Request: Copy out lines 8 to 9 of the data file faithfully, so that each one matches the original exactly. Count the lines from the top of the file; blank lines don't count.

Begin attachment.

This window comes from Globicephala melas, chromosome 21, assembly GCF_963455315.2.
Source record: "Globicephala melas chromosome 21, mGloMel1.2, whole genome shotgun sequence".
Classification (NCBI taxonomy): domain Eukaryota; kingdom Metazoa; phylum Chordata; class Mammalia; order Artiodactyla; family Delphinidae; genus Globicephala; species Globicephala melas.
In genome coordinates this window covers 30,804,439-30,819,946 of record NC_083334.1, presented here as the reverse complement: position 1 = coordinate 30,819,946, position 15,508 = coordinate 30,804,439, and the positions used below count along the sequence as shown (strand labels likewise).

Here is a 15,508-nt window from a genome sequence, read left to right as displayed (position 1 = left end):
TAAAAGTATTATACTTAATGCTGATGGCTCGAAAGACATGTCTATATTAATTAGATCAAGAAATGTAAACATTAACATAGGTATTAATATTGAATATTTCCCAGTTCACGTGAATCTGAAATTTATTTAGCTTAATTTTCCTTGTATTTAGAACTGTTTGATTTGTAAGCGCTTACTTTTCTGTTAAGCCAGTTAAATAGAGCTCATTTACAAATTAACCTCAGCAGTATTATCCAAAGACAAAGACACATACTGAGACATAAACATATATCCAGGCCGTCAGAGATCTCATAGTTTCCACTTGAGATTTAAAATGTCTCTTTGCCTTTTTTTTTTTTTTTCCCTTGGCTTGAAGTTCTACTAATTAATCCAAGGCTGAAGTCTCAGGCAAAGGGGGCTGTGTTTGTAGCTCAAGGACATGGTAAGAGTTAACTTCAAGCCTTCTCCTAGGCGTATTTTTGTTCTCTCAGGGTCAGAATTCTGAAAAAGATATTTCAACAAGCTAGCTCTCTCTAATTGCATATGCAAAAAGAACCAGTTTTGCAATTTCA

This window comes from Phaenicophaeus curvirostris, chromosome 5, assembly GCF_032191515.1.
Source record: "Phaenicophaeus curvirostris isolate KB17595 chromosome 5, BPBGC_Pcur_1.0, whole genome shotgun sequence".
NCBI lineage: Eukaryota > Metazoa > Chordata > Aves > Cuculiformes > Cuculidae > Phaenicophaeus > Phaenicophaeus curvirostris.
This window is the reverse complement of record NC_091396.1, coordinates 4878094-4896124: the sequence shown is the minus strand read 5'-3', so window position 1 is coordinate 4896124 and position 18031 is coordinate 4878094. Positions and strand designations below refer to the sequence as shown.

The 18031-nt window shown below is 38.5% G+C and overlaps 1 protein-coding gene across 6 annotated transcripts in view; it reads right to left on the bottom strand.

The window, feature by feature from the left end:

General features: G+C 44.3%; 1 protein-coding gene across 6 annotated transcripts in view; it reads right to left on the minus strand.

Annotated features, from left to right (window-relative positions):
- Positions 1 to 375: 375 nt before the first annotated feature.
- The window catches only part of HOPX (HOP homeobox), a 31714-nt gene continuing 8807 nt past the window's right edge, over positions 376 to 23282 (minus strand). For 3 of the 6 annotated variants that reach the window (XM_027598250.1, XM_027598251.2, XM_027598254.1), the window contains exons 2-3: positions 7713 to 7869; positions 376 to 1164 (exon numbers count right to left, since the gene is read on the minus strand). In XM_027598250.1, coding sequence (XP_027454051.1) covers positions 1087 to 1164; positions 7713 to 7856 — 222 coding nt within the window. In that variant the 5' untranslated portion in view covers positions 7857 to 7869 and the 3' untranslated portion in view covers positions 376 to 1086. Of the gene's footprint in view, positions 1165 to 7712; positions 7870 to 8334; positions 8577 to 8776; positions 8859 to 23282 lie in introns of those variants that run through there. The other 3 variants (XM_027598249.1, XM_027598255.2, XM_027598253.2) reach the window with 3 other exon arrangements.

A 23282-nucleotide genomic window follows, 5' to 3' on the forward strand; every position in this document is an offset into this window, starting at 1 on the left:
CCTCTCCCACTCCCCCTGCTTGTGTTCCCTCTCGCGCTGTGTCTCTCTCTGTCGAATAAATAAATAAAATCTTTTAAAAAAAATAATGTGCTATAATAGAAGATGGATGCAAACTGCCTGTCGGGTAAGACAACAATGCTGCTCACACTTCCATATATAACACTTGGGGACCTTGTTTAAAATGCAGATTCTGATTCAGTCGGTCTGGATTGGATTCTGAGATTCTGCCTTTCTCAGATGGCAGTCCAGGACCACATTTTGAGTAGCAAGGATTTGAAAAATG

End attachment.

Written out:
Source record: "Phaenicophaeus curvirostris isolate KB17595 chromosome 5, BPBGC_Pcur_1.0, whole genome shotgun sequence".
NCBI lineage: Eukaryota > Metazoa > Chordata > Aves > Cuculiformes > Cuculidae > Phaenicophaeus > Phaenicophaeus curvirostris.